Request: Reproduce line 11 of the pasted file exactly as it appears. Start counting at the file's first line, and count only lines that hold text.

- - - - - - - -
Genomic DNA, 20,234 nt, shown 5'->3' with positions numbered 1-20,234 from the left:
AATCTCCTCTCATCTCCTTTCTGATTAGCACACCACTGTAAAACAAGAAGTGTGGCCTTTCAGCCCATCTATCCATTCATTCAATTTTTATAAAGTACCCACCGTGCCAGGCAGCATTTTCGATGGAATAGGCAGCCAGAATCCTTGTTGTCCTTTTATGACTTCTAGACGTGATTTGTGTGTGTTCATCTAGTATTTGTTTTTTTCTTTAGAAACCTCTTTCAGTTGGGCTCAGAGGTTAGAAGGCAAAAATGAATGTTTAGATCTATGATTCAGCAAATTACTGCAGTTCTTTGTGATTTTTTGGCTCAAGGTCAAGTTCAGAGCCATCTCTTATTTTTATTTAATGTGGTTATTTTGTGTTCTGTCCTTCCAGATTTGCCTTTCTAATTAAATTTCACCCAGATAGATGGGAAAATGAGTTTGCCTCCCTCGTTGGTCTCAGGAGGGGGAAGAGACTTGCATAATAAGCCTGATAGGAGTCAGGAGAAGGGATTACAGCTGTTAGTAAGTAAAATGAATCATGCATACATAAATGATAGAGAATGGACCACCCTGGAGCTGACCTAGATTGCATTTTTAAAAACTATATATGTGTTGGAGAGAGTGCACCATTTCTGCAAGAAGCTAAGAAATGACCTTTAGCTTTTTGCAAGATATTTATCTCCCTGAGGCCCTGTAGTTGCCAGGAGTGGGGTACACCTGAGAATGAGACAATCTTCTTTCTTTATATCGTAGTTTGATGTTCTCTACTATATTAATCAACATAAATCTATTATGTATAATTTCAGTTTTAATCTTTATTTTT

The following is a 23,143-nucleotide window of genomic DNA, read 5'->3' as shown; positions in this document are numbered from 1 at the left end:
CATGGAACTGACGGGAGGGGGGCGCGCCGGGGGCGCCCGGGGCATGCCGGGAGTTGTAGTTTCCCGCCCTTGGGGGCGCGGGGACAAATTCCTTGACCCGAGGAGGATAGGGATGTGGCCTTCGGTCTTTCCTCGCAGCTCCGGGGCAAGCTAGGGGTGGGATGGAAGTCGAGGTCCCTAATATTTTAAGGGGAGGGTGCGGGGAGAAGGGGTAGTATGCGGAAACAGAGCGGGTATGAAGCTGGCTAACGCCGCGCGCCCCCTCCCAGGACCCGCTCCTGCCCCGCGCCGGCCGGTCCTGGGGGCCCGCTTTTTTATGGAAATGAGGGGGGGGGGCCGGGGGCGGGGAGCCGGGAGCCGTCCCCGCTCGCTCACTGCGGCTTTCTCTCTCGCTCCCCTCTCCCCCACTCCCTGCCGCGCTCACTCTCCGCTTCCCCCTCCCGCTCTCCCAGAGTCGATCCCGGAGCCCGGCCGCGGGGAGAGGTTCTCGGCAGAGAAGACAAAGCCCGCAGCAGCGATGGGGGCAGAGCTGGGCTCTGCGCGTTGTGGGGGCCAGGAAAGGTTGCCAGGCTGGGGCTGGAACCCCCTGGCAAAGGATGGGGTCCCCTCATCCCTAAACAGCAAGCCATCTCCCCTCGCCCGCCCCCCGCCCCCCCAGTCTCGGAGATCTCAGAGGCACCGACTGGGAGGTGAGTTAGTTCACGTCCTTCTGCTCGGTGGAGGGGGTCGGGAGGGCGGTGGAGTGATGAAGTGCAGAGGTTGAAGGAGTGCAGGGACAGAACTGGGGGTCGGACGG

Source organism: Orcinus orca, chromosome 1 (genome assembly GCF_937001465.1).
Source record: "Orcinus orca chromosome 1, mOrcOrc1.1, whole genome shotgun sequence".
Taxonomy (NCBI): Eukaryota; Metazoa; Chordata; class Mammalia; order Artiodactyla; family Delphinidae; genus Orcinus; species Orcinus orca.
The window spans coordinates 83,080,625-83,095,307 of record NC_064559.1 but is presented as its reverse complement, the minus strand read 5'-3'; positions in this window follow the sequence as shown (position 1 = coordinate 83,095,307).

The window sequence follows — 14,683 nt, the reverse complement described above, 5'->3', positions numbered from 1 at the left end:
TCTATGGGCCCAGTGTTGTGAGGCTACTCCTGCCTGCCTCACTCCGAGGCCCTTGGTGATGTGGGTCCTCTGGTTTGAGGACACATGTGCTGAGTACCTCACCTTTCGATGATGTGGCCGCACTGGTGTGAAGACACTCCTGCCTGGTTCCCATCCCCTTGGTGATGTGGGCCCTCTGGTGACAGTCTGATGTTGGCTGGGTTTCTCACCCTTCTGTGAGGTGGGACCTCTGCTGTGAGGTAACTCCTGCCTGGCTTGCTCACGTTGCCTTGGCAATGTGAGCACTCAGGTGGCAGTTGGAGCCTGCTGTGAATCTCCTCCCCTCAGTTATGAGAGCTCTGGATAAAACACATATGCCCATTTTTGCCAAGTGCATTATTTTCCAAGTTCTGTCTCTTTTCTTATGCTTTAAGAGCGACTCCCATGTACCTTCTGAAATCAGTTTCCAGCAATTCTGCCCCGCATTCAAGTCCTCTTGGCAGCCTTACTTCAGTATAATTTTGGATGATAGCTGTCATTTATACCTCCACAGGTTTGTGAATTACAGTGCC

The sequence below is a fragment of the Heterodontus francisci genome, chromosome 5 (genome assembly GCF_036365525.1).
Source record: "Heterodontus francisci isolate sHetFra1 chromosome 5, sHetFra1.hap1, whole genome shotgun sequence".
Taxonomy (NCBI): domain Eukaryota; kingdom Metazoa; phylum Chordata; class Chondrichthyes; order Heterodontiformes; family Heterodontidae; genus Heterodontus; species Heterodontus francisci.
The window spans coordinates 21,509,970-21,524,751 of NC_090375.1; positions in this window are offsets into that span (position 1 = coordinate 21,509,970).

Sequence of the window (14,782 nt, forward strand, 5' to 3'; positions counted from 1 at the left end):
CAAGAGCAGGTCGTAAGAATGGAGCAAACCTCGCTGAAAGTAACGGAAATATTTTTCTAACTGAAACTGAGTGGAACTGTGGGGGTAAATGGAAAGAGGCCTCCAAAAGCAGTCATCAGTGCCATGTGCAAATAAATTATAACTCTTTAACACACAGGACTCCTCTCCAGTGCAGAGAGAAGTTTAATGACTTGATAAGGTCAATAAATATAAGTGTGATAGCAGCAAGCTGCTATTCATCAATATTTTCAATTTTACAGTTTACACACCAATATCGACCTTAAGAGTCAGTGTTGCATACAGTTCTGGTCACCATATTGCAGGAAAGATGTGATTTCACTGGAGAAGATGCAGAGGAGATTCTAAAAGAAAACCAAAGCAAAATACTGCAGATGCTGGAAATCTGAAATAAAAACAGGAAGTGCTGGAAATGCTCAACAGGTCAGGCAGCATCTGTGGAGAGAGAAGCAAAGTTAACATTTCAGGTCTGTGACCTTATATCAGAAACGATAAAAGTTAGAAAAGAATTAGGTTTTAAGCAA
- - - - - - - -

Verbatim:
The sequence below is a fragment of the Heterodontus francisci genome, chromosome 5 (genome assembly GCF_036365525.1).